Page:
Reuters reports the country’s top prosecutor has lifted his seizure order on the ship, which is accused by Ukraine of carrying stolen flour and barley, allowing it to sail after finding “no criminal offence committed”.

Syrian cargo ship Laodicea is being held at Tripoli.
Syrian cargo ship Laodicea is being held at Tripoli. Photograph: AP

However, the ship remains unable to sail for the time being due to another seizure order issued by a judge in the northern Lebanese city of Tripoli, where the ship is docked, on Monday. That seizure order was only valid for 72 hours, the judge who issued it previously told Reuters.

An official at the Ukrainian embassy in Beirut said it could not immediately comment, and that the embassy would hold a news conference tomorrow.

Ukraine has said that the Syrian-flagged ship was carrying 10,000 tonnes of flour and barley plundered by Russia from Ukrainian stores. Moscow has denied stealing any grain.

Here are some of the latest images to be sent to us from Ukraine over the news wires.

An image supplied by Ukraine’s state emergency service shows a fuel reservoir damaged by a Russian military strike in Mykolaiv.
An image supplied by Ukraine’s state emergency service shows a fuel reservoir damaged by a Russian military strike in Mykolaiv. Photograph: State Emergency Service Of Ukraine/Reuters
General secretary of the Organization for Security and Co-operation in Europe (OSCE) Helga Maria Schmid and Chairman-in-office and Polish foreign minister Zbigniew Rau visit the site of a mass grave in the town of Bucha.
General secretary of the Organization for Security and Co-operation in Europe (OSCE) Helga Maria Schmid and Chairman-in-office and Polish foreign minister Zbigniew Rau visit the site of a mass grave in the town of Bucha. Photograph: Valentyn Ogirenko/Reuters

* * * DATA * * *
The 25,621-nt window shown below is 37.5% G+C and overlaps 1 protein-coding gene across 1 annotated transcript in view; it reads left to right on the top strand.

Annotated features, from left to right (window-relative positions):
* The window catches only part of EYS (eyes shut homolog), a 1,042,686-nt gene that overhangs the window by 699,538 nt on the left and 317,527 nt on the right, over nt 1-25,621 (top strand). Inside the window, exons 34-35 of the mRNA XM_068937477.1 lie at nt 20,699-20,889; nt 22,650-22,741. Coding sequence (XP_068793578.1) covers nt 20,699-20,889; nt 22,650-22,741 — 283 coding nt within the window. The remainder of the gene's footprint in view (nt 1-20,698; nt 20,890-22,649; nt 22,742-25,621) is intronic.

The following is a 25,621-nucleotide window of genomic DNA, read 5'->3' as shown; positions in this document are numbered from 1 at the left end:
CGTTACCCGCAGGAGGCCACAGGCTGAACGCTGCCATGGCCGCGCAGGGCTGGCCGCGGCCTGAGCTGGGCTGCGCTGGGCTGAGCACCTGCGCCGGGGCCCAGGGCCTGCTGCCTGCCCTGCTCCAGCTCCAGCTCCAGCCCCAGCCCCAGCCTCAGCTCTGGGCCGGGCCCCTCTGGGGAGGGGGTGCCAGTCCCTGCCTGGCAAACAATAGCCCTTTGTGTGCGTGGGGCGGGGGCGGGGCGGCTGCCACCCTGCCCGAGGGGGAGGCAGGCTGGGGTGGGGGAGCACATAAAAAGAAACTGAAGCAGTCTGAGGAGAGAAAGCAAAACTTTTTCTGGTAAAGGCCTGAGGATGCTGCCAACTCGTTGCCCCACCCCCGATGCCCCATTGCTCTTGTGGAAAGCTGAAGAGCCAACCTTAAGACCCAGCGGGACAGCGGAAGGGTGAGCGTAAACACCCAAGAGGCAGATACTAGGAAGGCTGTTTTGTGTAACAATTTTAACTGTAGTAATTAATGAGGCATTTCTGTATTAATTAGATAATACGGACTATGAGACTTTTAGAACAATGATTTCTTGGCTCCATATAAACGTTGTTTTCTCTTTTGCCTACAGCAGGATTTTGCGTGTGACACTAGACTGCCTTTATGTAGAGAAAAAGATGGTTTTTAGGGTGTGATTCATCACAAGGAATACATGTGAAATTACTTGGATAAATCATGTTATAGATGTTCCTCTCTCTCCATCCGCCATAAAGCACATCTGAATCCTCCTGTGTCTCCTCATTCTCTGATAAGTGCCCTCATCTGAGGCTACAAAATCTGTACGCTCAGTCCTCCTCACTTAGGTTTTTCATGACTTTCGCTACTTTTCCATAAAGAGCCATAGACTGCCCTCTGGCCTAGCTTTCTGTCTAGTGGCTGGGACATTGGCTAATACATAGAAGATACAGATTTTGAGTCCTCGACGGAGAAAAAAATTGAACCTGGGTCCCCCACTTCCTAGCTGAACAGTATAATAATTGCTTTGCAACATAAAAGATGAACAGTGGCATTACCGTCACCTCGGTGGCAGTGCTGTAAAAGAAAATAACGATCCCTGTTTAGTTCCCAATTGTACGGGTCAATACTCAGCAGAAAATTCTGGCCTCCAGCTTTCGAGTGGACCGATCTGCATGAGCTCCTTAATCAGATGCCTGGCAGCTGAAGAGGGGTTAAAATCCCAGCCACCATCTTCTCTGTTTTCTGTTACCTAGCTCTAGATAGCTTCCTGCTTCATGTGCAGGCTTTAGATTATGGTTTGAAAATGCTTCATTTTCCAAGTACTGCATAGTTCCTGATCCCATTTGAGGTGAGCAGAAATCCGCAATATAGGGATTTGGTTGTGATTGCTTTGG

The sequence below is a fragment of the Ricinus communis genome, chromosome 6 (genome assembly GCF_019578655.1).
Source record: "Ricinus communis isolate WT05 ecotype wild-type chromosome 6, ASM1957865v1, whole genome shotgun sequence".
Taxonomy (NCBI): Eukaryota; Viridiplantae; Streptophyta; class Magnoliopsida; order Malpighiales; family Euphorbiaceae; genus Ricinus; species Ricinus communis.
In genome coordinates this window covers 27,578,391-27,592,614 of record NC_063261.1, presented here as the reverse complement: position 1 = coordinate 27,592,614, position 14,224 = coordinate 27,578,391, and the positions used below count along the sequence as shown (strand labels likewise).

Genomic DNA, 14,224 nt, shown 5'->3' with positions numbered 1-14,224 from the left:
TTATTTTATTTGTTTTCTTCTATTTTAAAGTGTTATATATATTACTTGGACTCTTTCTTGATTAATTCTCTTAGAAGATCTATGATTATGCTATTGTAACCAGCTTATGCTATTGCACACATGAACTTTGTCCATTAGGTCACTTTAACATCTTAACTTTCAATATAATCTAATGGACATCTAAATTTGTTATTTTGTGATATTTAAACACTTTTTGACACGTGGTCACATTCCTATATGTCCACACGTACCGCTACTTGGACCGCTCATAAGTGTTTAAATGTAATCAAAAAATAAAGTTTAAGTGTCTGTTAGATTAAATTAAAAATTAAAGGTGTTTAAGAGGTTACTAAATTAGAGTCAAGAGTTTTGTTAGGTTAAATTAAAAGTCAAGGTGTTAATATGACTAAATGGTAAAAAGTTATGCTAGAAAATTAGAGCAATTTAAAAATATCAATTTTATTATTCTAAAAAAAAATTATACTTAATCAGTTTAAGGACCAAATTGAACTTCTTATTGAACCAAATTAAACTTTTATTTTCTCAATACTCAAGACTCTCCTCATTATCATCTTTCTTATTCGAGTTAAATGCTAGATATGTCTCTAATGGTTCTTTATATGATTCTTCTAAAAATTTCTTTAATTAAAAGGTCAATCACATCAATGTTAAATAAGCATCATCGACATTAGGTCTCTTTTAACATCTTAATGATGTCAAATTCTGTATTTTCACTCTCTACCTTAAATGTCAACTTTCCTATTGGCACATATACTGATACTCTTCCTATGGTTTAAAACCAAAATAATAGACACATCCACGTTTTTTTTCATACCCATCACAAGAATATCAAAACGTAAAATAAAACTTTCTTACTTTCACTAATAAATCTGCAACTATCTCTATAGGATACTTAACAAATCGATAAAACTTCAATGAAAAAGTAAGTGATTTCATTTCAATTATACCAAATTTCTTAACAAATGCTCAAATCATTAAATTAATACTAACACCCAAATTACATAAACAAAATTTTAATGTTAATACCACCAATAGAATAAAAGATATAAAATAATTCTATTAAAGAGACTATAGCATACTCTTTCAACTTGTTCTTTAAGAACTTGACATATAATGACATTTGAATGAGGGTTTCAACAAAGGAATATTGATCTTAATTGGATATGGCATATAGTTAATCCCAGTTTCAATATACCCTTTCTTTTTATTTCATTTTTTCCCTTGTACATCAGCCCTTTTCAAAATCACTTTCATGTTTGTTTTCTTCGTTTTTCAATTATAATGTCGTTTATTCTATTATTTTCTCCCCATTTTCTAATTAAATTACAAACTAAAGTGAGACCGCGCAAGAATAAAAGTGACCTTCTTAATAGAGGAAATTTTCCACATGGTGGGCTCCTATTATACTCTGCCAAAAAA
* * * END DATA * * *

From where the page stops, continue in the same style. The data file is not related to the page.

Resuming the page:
Former engineer Maria Nikolaevna, 92, eats as her daughter Natalya, 58, watches, inside a basement where they have lived since the beginning of the war, in northern Saltivka in Kharkiv.
Former engineer Maria Nikolaevna, 92, eats as her daughter Natalya, 58, watches, inside a basement where they have lived since the beginning of the war, in northern Saltivka in Kharkiv. Photograph: Nacho Doce/Reuters
Communal workers remove the debris of a student hostel destroyed as a result of shelling in Mykolaiv.
Communal workers remove the debris of a student hostel destroyed as a result of shelling in Mykolaiv. Photograph: Oleksandr Gimanov/AFP/Getty Images

Here is the full text of that statement by the Azov regiment, a grouping of the Ukrainian armed forces which retains some far-right affiliations. It says:

After the public execution of the prisoners of war of the “Azov” regiment in Olenivka, Russia is looking for new excuses and explanations for its war crimes. The Supreme Court of Russia recognised the “Azov” regiment as a “terrorist organisation”.

This pathetic empire, which every day threatens to destroy the civilised world with nuclear weapons, whose president said he will “slay his opponents in their outhouse”, blew up houses with its own citizens, suffocated its own and Syrian women and children with poisonous gas, must be punished once and for all.

We call on the US State Department and authorised bodies of other states that consider themselves civilised to recognise the Russian Federation as a terrorist state!

Russia has been proving this status with its daily actions for many years. Its army and special services commit war crimes every day. Acquiescence to these crimes or silence is complicity!

The whole world must unite once and for all against the terrorist state!

The reference to Olenivka is about the deaths of prisoners of war that were being held there. Both Russia and Ukraine have blamed the other side for an attack which burnt down part of the building, and which Russia claims killed at least 50 and wounded at least 75 others.

Yesterday evening the Institute for the study of war published a report in which it said it “assesses that Russian forces were responsible for the killing of 53 Ukrainian POWs in an explosion at a Russian-controlled prison in Olenivka.”

It said:

Satellite and other imagery from the site indicate that the attack only damaged one building, did not collapse the walls of that building, and did not leave any shell craters in the vicinity, very strongly suggesting that the destruction of the prison was the result of either a precision strike or an internally planted incendiary or explosive.